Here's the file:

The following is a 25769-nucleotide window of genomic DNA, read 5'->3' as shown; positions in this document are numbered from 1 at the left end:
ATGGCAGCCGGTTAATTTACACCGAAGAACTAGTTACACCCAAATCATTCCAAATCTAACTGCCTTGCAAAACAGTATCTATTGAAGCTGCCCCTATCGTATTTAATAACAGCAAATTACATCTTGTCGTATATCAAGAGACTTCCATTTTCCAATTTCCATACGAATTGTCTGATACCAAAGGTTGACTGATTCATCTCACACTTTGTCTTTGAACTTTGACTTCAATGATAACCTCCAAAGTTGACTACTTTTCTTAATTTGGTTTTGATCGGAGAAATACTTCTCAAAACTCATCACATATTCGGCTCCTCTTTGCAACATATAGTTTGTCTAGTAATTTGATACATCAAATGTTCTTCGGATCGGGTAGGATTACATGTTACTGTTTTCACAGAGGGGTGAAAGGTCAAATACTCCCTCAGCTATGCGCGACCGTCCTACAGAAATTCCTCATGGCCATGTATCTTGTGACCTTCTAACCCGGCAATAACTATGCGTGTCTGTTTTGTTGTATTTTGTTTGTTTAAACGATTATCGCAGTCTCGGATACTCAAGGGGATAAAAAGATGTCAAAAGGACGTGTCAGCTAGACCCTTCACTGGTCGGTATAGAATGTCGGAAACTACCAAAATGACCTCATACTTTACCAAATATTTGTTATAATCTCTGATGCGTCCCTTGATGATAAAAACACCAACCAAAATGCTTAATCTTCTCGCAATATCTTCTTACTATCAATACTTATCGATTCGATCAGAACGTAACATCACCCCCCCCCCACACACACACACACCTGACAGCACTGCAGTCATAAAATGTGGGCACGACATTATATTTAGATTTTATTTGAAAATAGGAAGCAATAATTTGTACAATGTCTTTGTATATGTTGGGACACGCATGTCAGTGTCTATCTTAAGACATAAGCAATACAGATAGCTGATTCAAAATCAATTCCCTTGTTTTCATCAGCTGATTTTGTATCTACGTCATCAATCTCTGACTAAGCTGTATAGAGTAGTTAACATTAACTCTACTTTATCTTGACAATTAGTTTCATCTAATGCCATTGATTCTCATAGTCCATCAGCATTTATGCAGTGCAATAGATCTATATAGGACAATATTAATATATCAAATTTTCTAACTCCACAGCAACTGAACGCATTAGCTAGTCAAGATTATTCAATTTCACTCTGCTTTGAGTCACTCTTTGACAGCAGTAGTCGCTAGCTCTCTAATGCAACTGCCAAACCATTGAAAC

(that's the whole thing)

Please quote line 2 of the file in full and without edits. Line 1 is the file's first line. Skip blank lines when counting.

ATGGCAGCCGGTTAATTTACACCGAAGAACTAGTTACACCCAAATCATTCCAAATCTAACTGCCTTGCAAAACAGTATCTATTGAAGCTGCCCCTATCGTATTTAATAACAGCAAATTACATCTTGTCGTATATCAAGAGACTTCCATTTTCCAATTTCCATACGAATTGTCTGATACCAAAGGTTGACTGATTCATCTCACACTTTGTCTTTGAACTTTGACTTCAATGATAACCTCCAAAGTTGACTACTTTTCTTAATTTGGTTTTGATCGGAGAAATACTTCTCAAAACTCATCACATATTCGGCTCCTCTTTGCAACATATAGTTTGTCTAGTAATTTGATACATCAAATGTTCTTCGGATCGGGTAGGATTACATGTTACTGTTTTCACAGAGGGGTGAAAGGTCAAATACTCCCTCAGCTATGCGCGACCGTCCTACAGAAATTCCTCATGGCCATGTATCTTGTGACCTTCTAACCCGGCAATAACTATGCGTGTCTGTTTTGTTGTATTTTGTTTGTTTAAACGATTATCGCAGTCTCGGATACTCAAGGGGATAAAAAGATGTCAAAAGGACGTGTCAGCTAGACCCTTCACTGGTCGGTATAGAATGTCGGAAACTACCAAAATGACCTCATACTTTACCAAATATTTGTTATAATCTCTGATGCGTCCCTTGATGATAAAAACACCAACCAAAATGCTTAATCTTCTCGCAATATCTTCTTACTATCAATACTTATCGATTCGATCAGAACGTAACATCACCCCCCCCCCACACACACACACACCTGACAGCACTGCAGTCATAAAATGTGGGCACGACATTATATTTAGATTTTATTTGAAAATAGGAAGCAATAATTTGTACAATGTCTTTGTATATGTTGGGACACGCATGTCAGTGTCTATCTTAAGACATAAGCAATACAGATAGCTGATTCAAAATCAATTCCCTTGTTTTCATCAGCTGATTTTGTATCTACGTCATCAATCTCTGACTAAGCTGTATAGAGTAGTTAACATTAACTCTACTTTATCTTGACAATTAGTTTCATCTAATGCCATTGATTCTCATAGTCCATCAGCATTTATGCAGTGCAATAGATCTATATAGGACAATATTAATATATCAAATTTTCTAACTCCACAGCAACTGAACGCATTAGCTAGTCAAGATTATTCAATTTCACTCTGCTTTGAGTCACTCTTTGACAGCAGTAGTCGCTAGCTCTCTAATGCAACTGCCAAACCATTGAAAC